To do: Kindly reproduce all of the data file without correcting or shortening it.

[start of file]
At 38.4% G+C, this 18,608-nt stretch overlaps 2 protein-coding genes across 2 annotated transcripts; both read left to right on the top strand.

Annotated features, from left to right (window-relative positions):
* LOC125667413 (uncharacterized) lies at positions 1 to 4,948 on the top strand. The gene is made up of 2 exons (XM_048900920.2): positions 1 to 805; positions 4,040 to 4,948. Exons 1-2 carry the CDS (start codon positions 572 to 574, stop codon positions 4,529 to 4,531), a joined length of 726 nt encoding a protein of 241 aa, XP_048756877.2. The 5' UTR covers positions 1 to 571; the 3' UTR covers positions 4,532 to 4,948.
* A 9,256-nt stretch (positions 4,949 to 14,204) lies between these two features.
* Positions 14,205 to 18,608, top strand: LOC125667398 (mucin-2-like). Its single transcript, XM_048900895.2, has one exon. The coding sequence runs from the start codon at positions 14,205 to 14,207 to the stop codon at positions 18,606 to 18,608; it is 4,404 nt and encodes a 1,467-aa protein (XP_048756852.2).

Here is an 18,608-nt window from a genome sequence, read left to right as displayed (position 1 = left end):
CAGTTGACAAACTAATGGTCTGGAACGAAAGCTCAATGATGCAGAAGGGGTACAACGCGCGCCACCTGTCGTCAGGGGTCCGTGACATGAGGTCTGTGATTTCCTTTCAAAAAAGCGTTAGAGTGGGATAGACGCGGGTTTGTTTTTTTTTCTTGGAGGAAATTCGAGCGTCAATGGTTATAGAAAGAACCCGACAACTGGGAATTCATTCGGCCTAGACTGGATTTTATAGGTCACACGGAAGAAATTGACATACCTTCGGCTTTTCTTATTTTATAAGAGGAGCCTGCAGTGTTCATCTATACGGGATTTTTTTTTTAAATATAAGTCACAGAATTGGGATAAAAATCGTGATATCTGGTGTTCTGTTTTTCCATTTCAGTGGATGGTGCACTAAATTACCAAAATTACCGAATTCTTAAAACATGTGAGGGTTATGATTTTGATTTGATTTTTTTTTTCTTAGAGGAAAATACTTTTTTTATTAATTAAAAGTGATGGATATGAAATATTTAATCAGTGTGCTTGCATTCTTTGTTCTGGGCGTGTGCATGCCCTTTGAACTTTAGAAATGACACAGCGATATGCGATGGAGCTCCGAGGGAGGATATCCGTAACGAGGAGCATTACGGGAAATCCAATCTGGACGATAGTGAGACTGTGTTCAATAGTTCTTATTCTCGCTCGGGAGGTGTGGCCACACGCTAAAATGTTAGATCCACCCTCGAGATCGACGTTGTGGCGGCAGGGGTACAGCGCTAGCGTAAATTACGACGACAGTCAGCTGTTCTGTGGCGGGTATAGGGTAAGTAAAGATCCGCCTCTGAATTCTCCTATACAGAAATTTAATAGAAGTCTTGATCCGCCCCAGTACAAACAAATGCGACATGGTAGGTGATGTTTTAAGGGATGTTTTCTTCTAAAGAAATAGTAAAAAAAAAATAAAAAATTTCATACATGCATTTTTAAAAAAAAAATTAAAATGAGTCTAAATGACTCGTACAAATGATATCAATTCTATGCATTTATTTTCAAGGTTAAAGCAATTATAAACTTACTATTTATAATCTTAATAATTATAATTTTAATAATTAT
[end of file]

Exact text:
At 38.4% G+C, this 18,608-nt stretch overlaps 2 protein-coding genes across 2 annotated transcripts; both read left to right on the top strand.

Annotated features, from left to right (window-relative positions):
* LOC125667413 (uncharacterized) lies at positions 1 to 4,948 on the top strand. The gene is made up of 2 exons (XM_048900920.2): positions 1 to 805; positions 4,040 to 4,948. Exons 1-2 carry the CDS (start codon positions 572 to 574, stop codon positions 4,529 to 4,531), a joined length of 726 nt encoding a protein of 241 aa, XP_048756877.2. The 5' UTR covers positions 1 to 571; the 3' UTR covers positions 4,532 to 4,948.
* A 9,256-nt stretch (positions 4,949 to 14,204) lies between these two features.
* Positions 14,205 to 18,608, top strand: LOC125667398 (mucin-2-like). Its single transcript, XM_048900895.2, has one exon. The coding sequence runs from the start codon at positions 14,205 to 14,207 to the stop codon at positions 18,606 to 18,608; it is 4,404 nt and encodes a 1,467-aa protein (XP_048756852.2).

Here is an 18,608-nt window from a genome sequence, read left to right as displayed (position 1 = left end):
CAGTTGACAAACTAATGGTCTGGAACGAAAGCTCAATGATGCAGAAGGGGTACAACGCGCGCCACCTGTCGTCAGGGGTCCGTGACATGAGGTCTGTGATTTCCTTTCAAAAAAGCGTTAGAGTGGGATAGACGCGGGTTTGTTTTTTTTTCTTGGAGGAAATTCGAGCGTCAATGGTTATAGAAAGAACCCGACAACTGGGAATTCATTCGGCCTAGACTGGATTTTATAGGTCACACGGAAGAAATTGACATACCTTCGGCTTTTCTTATTTTATAAGAGGAGCCTGCAGTGTTCATCTATACGGGATTTTTTTTTTAAATATAAGTCACAGAATTGGGATAAAAATCGTGATATCTGGTGTTCTGTTTTTCCATTTCAGTGGATGGTGCACTAAATTACCAAAATTACCGAATTCTTAAAACATGTGAGGGTTATGATTTTGATTTGATTTTTTTTTTCTTAGAGGAAAATACTTTTTTTATTAATTAAAAGTGATGGATATGAAATATTTAATCAGTGTGCTTGCATTCTTTGTTCTGGGCGTGTGCATGCCCTTTGAACTTTAGAAATGACACAGCGATATGCGATGGAGCTCCGAGGGAGGATATCCGTAACGAGGAGCATTACGGGAAATCCAATCTGGACGATAGTGAGACTGTGTTCAATAGTTCTTATTCTCGCTCGGGAGGTGTGGCCACACGCTAAAATGTTAGATCCACCCTCGAGATCGACGTTGTGGCGGCAGGGGTACAGCGCTAGCGTAAATTACGACGACAGTCAGCTGTTCTGTGGCGGGTATAGGGTAAGTAAAGATCCGCCTCTGAATTCTCCTATACAGAAATTTAATAGAAGTCTTGATCCGCCCCAGTACAAACAAATGCGACATGGTAGGTGATGTTTTAAGGGATGTTTTCTTCTAAAGAAATAGTAAAAAAAAAATAAAAAATTTCATACATGCATTTTTAAAAAAAAAATTAAAATGAGTCTAAATGACTCGTACAAATGATATCAATTCTATGCATTTATTTTCAAGGTTAAAGCAATTATAAACTTACTATTTATAATCTTAATAATTATAATTTTAATAATTAT